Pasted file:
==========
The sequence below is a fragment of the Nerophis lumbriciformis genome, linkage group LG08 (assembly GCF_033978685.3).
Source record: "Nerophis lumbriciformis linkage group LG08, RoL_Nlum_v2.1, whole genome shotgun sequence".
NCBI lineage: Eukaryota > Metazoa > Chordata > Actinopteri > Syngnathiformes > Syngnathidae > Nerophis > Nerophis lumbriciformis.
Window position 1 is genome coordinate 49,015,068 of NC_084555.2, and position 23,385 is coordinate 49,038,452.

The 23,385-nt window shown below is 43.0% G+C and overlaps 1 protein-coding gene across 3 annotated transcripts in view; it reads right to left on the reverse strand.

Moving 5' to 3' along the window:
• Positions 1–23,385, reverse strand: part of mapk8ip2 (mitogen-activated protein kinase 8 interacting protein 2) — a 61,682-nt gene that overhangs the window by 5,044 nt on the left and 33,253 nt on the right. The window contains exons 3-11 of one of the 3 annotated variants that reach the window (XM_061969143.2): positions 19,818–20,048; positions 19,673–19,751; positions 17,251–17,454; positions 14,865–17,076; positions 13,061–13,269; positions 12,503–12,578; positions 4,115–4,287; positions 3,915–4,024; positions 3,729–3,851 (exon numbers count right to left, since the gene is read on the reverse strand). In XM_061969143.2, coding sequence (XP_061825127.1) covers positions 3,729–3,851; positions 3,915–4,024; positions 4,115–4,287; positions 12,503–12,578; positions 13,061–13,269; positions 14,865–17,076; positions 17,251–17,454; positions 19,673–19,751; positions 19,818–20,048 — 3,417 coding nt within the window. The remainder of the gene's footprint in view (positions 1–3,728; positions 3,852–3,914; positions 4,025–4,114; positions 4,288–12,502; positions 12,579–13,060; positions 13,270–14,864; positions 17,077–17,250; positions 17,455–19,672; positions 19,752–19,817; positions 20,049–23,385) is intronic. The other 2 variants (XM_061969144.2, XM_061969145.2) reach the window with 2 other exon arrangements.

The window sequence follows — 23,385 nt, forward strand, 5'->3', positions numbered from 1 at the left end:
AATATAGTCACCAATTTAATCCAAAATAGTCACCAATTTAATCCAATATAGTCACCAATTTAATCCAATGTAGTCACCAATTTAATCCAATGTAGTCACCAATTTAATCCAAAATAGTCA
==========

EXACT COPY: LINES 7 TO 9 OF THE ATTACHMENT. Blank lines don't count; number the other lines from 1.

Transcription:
• Positions 1–23,385, reverse strand: part of mapk8ip2 (mitogen-activated protein kinase 8 interacting protein 2) — a 61,682-nt gene that overhangs the window by 5,044 nt on the left and 33,253 nt on the right. The window contains exons 3-11 of one of the 3 annotated variants that reach the window (XM_061969143.2): positions 19,818–20,048; positions 19,673–19,751; positions 17,251–17,454; positions 14,865–17,076; positions 13,061–13,269; positions 12,503–12,578; positions 4,115–4,287; positions 3,915–4,024; positions 3,729–3,851 (exon numbers count right to left, since the gene is read on the reverse strand). In XM_061969143.2, coding sequence (XP_061825127.1) covers positions 3,729–3,851; positions 3,915–4,024; positions 4,115–4,287; positions 12,503–12,578; positions 13,061–13,269; positions 14,865–17,076; positions 17,251–17,454; positions 19,673–19,751; positions 19,818–20,048 — 3,417 coding nt within the window. The remainder of the gene's footprint in view (positions 1–3,728; positions 3,852–3,914; positions 4,025–4,114; positions 4,288–12,502; positions 12,579–13,060; positions 13,270–14,864; positions 17,077–17,250; positions 17,455–19,672; positions 19,752–19,817; positions 20,049–23,385) is intronic. The other 2 variants (XM_061969144.2, XM_061969145.2) reach the window with 2 other exon arrangements.

The window sequence follows — 23,385 nt, forward strand, 5'->3', positions numbered from 1 at the left end:
AATATAGTCACCAATTTAATCCAAAATAGTCACCAATTTAATCCAATATAGTCACCAATTTAATCCAATGTAGTCACCAATTTAATCCAATGTAGTCACCAATTTAATCCAAAATAGTCA